Both candidates have stated that it is their intent to overhaul the teacher evaluation system to address a lagging system that ranks New Mexico behind most states in student performance. The difference, however, as shown in a recent video of Pearce speaking to a conference of educators was released where he states that his system may very well reflect what is currently in place. Lujan-Grisham, on the other hand, seeks to revamp the evaluation system that is seen as ineffective. The current system factors in student performance into teacher evaluations which is seen to diminish teacher enthusiasm and crush student morale. The New Mexico chapter of the National Education Association is concerned that a small faction of teachers that support the current system will sway the new governor.

In other areas, the candidates disagreed on raising the minimum wage, legalizing recreational marijuana and tapping into the state’s land grant permanent fund for early childhood programs. Additionally, Pearce supports a work requirement for people who get their healthcare via Medicaid or who use other public assistance programs such as Supplemental Nutrition Assistance Program (SNAP). Lujan Grisham pointed out that Pearce has repeatedly voted against public benefit programs.

Lujan Grisham supports raising the minimum wage in three stages. First, immediately raise the minimum wage to $10 per hour and later to $12 per hour. Finally, the minimum wage would be adjusted according to inflation. Pearce states that government-mandated wages increases will hurt people and businesses that will reduce employee hours. Lujan Grisham argues that a wage increase will help small businesses by giving people more money to spend. She points out that raising the minimum wage is especially important for families and women.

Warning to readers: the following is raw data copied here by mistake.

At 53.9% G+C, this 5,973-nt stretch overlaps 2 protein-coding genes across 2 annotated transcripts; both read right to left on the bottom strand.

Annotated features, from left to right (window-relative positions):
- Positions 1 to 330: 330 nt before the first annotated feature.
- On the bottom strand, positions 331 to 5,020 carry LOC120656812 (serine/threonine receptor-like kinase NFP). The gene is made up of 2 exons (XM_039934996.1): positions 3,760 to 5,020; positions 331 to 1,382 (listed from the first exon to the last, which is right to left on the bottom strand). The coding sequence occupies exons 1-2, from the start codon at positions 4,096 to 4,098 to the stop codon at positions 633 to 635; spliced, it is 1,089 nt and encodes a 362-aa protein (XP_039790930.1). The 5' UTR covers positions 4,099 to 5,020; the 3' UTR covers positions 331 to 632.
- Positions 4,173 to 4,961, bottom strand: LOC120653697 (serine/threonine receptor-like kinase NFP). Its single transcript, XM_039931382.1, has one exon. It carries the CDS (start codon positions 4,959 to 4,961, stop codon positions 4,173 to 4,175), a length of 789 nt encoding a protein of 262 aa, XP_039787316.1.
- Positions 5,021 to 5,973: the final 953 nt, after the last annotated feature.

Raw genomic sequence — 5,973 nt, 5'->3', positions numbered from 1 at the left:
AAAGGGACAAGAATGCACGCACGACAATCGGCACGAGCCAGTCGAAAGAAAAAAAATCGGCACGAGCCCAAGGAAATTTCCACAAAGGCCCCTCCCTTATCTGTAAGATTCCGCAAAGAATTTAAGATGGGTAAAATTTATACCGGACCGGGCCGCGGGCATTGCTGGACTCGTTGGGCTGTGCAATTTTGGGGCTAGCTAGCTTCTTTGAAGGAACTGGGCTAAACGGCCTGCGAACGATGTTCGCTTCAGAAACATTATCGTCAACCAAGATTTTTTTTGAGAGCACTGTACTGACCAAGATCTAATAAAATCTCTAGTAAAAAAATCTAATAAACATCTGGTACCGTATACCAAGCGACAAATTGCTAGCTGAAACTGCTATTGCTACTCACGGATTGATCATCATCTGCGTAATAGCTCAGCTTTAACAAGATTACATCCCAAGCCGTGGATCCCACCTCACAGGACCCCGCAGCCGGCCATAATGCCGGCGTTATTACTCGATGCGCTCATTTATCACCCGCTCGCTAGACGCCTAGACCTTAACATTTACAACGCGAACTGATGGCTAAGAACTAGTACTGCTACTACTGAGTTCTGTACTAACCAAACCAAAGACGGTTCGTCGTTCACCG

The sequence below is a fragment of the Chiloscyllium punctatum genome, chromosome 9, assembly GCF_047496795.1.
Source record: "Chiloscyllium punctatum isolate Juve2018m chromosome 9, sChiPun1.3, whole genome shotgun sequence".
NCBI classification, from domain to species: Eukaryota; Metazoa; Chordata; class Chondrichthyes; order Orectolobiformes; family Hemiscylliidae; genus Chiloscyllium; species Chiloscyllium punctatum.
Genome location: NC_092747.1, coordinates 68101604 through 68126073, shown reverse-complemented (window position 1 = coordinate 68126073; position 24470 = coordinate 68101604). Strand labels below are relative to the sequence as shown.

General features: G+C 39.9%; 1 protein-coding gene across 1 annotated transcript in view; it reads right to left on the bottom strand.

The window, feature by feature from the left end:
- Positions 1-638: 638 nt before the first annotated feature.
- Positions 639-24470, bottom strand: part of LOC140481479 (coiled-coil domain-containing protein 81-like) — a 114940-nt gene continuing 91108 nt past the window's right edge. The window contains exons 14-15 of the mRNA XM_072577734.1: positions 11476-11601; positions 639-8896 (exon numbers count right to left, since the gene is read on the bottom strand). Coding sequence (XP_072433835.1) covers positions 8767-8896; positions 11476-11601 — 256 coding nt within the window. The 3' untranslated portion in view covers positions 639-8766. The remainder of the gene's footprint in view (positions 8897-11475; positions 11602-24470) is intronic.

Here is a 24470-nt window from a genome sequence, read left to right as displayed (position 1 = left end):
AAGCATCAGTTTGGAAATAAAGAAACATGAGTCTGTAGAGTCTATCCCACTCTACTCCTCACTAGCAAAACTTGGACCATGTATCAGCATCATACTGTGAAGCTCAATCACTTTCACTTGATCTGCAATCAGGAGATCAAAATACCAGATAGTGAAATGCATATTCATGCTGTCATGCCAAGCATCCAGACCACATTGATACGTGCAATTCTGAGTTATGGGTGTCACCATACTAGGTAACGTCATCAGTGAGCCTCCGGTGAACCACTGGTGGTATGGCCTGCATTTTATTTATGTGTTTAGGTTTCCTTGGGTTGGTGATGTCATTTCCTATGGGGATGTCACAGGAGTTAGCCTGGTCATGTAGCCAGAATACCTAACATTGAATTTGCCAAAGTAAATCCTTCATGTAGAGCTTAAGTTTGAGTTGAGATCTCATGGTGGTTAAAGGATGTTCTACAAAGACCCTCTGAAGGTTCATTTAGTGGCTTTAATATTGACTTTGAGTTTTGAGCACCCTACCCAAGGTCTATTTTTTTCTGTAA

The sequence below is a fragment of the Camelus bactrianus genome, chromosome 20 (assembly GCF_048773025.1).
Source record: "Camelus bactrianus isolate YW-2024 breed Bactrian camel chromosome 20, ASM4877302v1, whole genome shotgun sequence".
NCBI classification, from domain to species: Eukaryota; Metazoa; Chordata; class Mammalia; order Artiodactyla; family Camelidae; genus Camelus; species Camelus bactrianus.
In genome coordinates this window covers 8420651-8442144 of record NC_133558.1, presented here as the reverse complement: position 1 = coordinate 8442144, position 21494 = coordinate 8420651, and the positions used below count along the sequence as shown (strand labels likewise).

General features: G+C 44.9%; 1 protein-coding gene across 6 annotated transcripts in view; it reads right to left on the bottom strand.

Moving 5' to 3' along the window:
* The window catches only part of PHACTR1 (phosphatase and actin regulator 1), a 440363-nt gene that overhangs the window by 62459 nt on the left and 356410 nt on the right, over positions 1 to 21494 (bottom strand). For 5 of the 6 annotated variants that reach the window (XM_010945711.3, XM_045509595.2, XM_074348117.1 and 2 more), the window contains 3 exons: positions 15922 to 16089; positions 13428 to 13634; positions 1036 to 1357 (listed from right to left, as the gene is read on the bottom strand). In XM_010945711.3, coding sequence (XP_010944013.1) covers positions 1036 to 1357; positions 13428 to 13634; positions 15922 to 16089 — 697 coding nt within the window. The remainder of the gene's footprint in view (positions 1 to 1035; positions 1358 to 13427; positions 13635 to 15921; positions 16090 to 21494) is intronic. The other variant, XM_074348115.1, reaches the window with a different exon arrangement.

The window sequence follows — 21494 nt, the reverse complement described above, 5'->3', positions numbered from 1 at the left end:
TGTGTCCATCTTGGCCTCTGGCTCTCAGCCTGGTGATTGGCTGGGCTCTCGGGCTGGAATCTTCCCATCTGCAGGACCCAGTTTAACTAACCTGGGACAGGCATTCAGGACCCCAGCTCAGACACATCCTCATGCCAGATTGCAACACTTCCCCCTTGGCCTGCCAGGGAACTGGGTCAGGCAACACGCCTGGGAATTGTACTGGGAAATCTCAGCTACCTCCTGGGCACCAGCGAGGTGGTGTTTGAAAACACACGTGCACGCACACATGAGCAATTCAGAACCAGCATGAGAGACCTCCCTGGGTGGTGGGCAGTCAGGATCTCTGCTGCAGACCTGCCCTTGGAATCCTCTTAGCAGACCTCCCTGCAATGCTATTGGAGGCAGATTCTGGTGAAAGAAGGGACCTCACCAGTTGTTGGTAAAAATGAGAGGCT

There are two more televised debates scheduled before the November 6 general election – October 16 sponsored by KOB-TV and October 24 co-hosted by KOAT-TV and the Albuquerque Journal.


Prop 2 Compromise Creates First State-run Dispensaries

In a behind-the-scenes compromise deal announced in the state capitol, both sides of Proposition 2 – legalizing medical use marijuana – a deal that will create the nation’s first state-run medical marijuana dispensaries. State lawmakers, faith leaders, and advocates worked out the weeks in the making, but Gov. Hebert has vowed to call a special session after the election no matter the outcome of Prop. 2. “The good news here is that whether Prop 2 passes or fails, we end up at the same point,” Hebert said at the compromise announcement.

Qualifying patients will not have access to medical marijuana from county health departments, and up to five “medical cannabis pharmacies.” The compromise differs from the initiative in that a centralized pharmacy will be created to supply health departments with marijuana in “medicinal dosage form.” The intent of the state-run operation is to increase safeguards and lessen the likelihood of medical marijuana from reaching the black market.